Temporal dynamics of implicit memory underlying serial dependence [article]

Cristiano Moraes Bilacchi, Esaú Ventura Pupo Sirius, André M. Cravo, Raymundo Machado de Azevedo Neto
2020 bioRxiv   pre-print
AbstractSerial dependence is the effect in which the immediately preceding trial influences participants' responses to the current stimulus. But for how long does this bias last in the absence of interference from other stimuli? Here, we had 20 healthy young adult participants (12 women) perform a coincident timing task using different inter-trial intervals to characterize the serial dependence effect as the time between trials increases. Our results show that serial dependence abruptly
more » ... s after 1 s inter-trial interval, but it remains pronounced after that for up to 8 s. In addition, participants' response variability slightly decreases over longer intervals. We discuss these results in light of recent models suggesting that serial dependence might rely on a short-term memory trace kept through changes in synaptic weights, which might explain its long duration and apparent stability over time.Statement of RelevanceRecent perceptual and motor experiences bias human behavior. For this serial bias to take place, the brain must keep information for at least the time between events to blend past and current information. Understanding the temporal dynamics of such memory traces might shed light into the short-term memory mechanism and integration of prior and current information. Here, we characterized the temporal dynamics of the serial biases that emerge in a visuomotor task by varying the length of the interval between successive events. Our results show response biases are still present even after intervals as long as 8 s and that participants' response variability decreases over time. Serial dependence thus seems to rely on a memory mechanism that is both long lasting in the absence of interference and stable.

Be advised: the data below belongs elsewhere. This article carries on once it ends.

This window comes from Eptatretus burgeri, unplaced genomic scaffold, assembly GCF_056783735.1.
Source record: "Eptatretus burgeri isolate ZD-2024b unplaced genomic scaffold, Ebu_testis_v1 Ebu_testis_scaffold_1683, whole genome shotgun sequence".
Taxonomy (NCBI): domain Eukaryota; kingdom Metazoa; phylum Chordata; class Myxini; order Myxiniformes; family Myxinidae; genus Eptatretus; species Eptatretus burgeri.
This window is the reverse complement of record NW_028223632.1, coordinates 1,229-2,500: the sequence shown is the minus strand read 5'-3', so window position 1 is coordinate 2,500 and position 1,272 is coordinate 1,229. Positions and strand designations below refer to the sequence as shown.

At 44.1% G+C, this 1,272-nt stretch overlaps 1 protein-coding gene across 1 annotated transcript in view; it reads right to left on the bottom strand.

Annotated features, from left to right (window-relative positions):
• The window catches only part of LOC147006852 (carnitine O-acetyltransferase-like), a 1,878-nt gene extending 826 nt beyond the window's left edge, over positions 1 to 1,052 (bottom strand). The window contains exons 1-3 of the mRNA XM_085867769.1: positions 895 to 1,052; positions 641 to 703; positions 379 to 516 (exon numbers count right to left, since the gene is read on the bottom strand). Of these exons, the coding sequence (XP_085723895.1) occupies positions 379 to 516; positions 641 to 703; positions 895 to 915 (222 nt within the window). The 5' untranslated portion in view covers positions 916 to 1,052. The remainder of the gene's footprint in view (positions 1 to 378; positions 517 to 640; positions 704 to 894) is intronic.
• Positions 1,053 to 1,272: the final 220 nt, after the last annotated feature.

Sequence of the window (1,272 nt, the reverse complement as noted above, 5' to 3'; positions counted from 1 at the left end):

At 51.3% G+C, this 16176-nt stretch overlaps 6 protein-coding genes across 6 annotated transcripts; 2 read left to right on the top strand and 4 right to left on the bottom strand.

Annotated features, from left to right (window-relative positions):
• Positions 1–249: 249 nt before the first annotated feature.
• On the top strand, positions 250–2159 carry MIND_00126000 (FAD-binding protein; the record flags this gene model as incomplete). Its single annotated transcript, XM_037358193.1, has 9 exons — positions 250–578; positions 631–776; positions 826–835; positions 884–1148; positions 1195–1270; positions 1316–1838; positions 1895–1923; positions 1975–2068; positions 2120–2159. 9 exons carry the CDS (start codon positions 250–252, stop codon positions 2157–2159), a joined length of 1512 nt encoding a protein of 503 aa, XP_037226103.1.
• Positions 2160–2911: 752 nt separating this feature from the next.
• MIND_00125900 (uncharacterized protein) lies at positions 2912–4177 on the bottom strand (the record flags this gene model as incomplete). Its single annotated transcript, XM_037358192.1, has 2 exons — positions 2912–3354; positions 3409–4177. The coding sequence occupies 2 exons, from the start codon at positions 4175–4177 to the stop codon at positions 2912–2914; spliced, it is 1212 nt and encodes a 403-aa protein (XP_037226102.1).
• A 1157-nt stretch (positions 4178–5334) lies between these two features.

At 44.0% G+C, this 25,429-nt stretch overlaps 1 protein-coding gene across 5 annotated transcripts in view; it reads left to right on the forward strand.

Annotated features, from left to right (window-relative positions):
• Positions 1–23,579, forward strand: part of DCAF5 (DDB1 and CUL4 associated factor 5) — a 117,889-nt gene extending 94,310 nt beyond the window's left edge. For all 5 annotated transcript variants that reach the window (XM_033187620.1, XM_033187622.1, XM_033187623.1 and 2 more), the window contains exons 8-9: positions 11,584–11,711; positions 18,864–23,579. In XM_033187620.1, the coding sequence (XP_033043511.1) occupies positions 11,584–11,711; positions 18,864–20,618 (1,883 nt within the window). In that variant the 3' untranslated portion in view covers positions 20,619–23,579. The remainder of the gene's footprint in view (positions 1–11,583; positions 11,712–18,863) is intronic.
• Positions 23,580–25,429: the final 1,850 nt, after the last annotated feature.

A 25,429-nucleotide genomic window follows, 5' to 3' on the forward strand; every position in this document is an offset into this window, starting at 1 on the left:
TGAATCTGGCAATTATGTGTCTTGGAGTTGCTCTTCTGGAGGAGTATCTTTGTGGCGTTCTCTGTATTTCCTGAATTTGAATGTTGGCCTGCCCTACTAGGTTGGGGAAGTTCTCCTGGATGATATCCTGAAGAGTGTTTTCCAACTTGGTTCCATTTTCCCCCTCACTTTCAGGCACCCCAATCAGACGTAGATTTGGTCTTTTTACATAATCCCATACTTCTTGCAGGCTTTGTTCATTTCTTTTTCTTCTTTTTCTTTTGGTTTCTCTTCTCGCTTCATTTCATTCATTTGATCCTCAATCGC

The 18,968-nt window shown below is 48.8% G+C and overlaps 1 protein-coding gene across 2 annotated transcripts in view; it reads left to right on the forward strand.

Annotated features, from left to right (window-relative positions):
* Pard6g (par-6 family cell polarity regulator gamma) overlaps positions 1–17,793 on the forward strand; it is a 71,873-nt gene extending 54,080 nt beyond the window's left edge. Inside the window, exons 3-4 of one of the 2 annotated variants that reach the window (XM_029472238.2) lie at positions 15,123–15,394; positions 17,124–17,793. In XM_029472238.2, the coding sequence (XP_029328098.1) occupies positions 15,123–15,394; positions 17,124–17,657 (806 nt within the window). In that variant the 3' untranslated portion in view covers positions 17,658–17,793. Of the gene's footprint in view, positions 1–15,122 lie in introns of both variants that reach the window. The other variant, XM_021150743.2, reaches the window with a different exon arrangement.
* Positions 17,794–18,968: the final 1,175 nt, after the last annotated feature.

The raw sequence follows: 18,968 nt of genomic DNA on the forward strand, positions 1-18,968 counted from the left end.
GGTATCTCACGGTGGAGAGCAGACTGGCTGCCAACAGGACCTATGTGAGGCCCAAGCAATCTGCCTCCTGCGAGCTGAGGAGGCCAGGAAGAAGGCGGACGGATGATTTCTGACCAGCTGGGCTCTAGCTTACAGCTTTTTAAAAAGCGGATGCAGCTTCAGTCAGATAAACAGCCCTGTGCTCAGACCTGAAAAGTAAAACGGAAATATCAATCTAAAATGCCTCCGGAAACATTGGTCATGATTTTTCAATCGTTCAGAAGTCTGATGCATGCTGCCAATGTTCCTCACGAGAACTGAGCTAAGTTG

doi:10.1101/2020.11.17.386821 fatcat:psdhi4r3snbk7ksfnt7uhyytsi